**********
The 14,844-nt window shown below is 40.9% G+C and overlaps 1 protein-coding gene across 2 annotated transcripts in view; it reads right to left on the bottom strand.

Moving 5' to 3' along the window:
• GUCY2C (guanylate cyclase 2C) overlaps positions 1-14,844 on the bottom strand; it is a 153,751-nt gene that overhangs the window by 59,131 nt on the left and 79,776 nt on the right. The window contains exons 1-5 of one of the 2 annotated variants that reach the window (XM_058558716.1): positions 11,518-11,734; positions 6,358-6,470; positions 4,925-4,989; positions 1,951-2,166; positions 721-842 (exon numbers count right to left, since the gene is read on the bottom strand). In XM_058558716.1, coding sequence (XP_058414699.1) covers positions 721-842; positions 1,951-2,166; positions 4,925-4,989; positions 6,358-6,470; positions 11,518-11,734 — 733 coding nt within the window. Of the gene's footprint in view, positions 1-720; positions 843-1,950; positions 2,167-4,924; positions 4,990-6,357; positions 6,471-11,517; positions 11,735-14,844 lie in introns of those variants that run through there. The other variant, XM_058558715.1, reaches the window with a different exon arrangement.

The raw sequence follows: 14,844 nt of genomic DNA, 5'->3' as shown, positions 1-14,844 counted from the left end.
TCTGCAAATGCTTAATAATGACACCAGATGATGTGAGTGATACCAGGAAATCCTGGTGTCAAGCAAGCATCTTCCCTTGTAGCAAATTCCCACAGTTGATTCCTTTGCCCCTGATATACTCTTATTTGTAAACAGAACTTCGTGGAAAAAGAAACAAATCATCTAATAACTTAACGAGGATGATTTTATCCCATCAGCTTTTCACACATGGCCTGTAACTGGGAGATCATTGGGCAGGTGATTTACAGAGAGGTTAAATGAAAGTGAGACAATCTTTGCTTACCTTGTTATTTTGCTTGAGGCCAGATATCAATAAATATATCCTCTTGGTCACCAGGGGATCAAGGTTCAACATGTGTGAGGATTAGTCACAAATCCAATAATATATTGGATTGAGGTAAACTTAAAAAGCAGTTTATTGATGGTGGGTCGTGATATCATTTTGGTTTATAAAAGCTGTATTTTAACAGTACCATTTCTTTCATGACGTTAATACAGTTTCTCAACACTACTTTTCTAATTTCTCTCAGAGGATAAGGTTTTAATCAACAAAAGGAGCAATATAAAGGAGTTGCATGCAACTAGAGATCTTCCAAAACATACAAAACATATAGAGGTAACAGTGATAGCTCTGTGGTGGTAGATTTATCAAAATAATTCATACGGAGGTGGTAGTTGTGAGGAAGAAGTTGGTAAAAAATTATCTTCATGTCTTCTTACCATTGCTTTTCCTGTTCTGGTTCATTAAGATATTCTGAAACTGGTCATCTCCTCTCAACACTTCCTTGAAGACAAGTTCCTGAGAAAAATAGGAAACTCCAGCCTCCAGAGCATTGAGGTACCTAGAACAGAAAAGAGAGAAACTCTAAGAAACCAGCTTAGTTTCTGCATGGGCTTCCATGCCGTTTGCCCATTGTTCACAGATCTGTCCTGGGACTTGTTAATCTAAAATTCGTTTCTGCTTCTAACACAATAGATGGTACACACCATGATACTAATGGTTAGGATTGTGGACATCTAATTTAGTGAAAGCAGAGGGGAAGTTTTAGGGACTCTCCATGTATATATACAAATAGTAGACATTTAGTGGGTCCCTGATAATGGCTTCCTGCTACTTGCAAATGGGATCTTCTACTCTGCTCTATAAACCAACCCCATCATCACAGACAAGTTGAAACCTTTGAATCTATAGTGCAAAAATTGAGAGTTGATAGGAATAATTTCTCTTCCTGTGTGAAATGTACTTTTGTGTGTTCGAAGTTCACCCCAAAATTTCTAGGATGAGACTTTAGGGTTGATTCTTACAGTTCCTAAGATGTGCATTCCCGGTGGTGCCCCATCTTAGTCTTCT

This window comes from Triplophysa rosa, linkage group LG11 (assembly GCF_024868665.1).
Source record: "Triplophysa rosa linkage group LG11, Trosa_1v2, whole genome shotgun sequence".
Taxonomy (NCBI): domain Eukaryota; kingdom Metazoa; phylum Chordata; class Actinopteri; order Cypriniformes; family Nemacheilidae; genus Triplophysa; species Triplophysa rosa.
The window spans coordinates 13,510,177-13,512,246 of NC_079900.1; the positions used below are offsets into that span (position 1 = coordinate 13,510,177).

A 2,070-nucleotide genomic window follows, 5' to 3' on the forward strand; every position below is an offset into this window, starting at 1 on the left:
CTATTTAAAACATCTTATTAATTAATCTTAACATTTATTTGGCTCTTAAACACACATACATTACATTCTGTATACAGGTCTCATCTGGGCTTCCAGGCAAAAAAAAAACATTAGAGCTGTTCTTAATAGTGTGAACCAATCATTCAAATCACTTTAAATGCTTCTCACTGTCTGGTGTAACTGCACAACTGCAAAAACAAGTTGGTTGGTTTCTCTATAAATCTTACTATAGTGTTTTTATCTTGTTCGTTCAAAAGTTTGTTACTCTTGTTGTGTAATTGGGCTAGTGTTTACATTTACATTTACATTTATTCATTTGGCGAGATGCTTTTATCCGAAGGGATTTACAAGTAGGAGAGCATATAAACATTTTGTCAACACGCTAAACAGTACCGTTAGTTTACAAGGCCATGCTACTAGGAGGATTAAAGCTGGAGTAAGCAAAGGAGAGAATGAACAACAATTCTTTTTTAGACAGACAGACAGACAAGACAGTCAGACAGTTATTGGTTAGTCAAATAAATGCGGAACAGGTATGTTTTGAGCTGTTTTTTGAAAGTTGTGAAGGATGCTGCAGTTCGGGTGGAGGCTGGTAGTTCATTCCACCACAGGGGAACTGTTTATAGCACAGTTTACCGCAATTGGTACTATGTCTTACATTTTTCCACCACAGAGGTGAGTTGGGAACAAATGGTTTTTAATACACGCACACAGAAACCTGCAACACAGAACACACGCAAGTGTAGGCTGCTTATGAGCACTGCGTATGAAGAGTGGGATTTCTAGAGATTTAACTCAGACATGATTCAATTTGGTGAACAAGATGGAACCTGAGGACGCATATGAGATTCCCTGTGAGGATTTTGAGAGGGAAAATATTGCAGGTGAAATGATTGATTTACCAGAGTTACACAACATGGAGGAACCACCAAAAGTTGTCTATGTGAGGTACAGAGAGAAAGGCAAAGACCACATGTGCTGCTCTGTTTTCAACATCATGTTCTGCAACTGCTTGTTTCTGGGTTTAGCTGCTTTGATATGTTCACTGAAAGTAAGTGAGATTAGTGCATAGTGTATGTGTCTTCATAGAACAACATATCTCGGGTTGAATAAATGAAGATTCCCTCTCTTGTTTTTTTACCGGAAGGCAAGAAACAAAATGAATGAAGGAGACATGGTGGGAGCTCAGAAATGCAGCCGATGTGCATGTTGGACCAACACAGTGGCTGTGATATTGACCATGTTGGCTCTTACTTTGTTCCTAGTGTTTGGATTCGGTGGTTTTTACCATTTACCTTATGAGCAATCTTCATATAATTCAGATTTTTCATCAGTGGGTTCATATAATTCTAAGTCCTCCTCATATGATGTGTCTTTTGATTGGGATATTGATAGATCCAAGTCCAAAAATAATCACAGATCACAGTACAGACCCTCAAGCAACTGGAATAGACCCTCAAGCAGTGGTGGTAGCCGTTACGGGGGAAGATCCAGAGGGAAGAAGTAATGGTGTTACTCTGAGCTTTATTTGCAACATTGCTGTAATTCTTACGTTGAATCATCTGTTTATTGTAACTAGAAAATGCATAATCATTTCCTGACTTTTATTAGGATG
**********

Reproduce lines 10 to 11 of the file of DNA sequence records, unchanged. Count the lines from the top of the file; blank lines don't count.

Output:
A 2,070-nucleotide genomic window follows, 5' to 3' on the forward strand; every position below is an offset into this window, starting at 1 on the left:
CTATTTAAAACATCTTATTAATTAATCTTAACATTTATTTGGCTCTTAAACACACATACATTACATTCTGTATACAGGTCTCATCTGGGCTTCCAGGCAAAAAAAAAACATTAGAGCTGTTCTTAATAGTGTGAACCAATCATTCAAATCACTTTAAATGCTTCTCACTGTCTGGTGTAACTGCACAACTGCAAAAACAAGTTGGTTGGTTTCTCTATAAATCTTACTATAGTGTTTTTATCTTGTTCGTTCAAAAGTTTGTTACTCTTGTTGTGTAATTGGGCTAGTGTTTACATTTACATTTACATTTATTCATTTGGCGAGATGCTTTTATCCGAAGGGATTTACAAGTAGGAGAGCATATAAACATTTTGTCAACACGCTAAACAGTACCGTTAGTTTACAAGGCCATGCTACTAGGAGGATTAAAGCTGGAGTAAGCAAAGGAGAGAATGAACAACAATTCTTTTTTAGACAGACAGACAGACAAGACAGTCAGACAGTTATTGGTTAGTCAAATAAATGCGGAACAGGTATGTTTTGAGCTGTTTTTTGAAAGTTGTGAAGGATGCTGCAGTTCGGGTGGAGGCTGGTAGTTCATTCCACCACAGGGGAACTGTTTATAGCACAGTTTACCGCAATTGGTACTATGTCTTACATTTTTCCACCACAGAGGTGAGTTGGGAACAAATGGTTTTTAATACACGCACACAGAAACCTGCAACACAGAACACACGCAAGTGTAGGCTGCTTATGAGCACTGCGTATGAAGAGTGGGATTTCTAGAGATTTAACTCAGACATGATTCAATTTGGTGAACAAGATGGAACCTGAGGACGCATATGAGATTCCCTGTGAGGATTTTGAGAGGGAAAATATTGCAGGTGAAATGATTGATTTACCAGAGTTACACAACATGGAGGAACCACCAAAAGTTGTCTATGTGAGGTACAGAGAGAAAGGCAAAGACCACATGTGCTGCTCTGTTTTCAACATCATGTTCTGCAACTGCTTGTTTCTGGGTTTAGCTGCTTTGATATGTTCACTGAAAGTAAGTGAGATTAGTGCATAGTGTATGTGTCTTCATAGAACAACATATCTCGGGTTGAATAAATGAAGATTCCCTCTCTTGTTTTTTTACCGGAAGGCAAGAAACAAAATGAATGAAGGAGACATGGTGGGAGCTCAGAAATGCAGCCGATGTGCATGTTGGACCAACACAGTGGCTGTGATATTGACCATGTTGGCTCTTACTTTGTTCCTAGTGTTTGGATTCGGTGGTTTTTACCATTTACCTTATGAGCAATCTTCATATAATTCAGATTTTTCATCAGTGGGTTCATATAATTCTAAGTCCTCCTCATATGATGTGTCTTTTGATTGGGATATTGATAGATCCAAGTCCAAAAATAATCACAGATCACAGTACAGACCCTCAAGCAACTGGAATAGACCCTCAAGCAGTGGTGGTAGCCGTTACGGGGGAAGATCCAGAGGGAAGAAGTAATGGTGTTACTCTGAGCTTTATTTGCAACATTGCTGTAATTCTTACGTTGAATCATCTGTTTATTGTAACTAGAAAATGCATAATCATTTCCTGACTTTTATTAGGATG